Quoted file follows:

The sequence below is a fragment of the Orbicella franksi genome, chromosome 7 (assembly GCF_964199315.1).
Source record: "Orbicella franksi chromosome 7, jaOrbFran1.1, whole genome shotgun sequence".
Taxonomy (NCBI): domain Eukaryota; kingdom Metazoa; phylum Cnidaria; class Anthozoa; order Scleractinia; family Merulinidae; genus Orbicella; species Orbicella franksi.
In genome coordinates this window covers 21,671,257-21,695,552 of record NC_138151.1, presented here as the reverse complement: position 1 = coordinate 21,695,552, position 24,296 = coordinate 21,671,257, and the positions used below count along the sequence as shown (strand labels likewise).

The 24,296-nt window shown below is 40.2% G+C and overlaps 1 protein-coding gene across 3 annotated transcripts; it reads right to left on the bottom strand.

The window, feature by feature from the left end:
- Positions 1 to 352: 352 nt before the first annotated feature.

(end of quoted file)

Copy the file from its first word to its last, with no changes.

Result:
The sequence below is a fragment of the Orbicella franksi genome, chromosome 7 (assembly GCF_964199315.1).
Source record: "Orbicella franksi chromosome 7, jaOrbFran1.1, whole genome shotgun sequence".
Taxonomy (NCBI): domain Eukaryota; kingdom Metazoa; phylum Cnidaria; class Anthozoa; order Scleractinia; family Merulinidae; genus Orbicella; species Orbicella franksi.
In genome coordinates this window covers 21,671,257-21,695,552 of record NC_138151.1, presented here as the reverse complement: position 1 = coordinate 21,695,552, position 24,296 = coordinate 21,671,257, and the positions used below count along the sequence as shown (strand labels likewise).

The 24,296-nt window shown below is 40.2% G+C and overlaps 1 protein-coding gene across 3 annotated transcripts; it reads right to left on the bottom strand.

The window, feature by feature from the left end:
- Positions 1 to 352: 352 nt before the first annotated feature.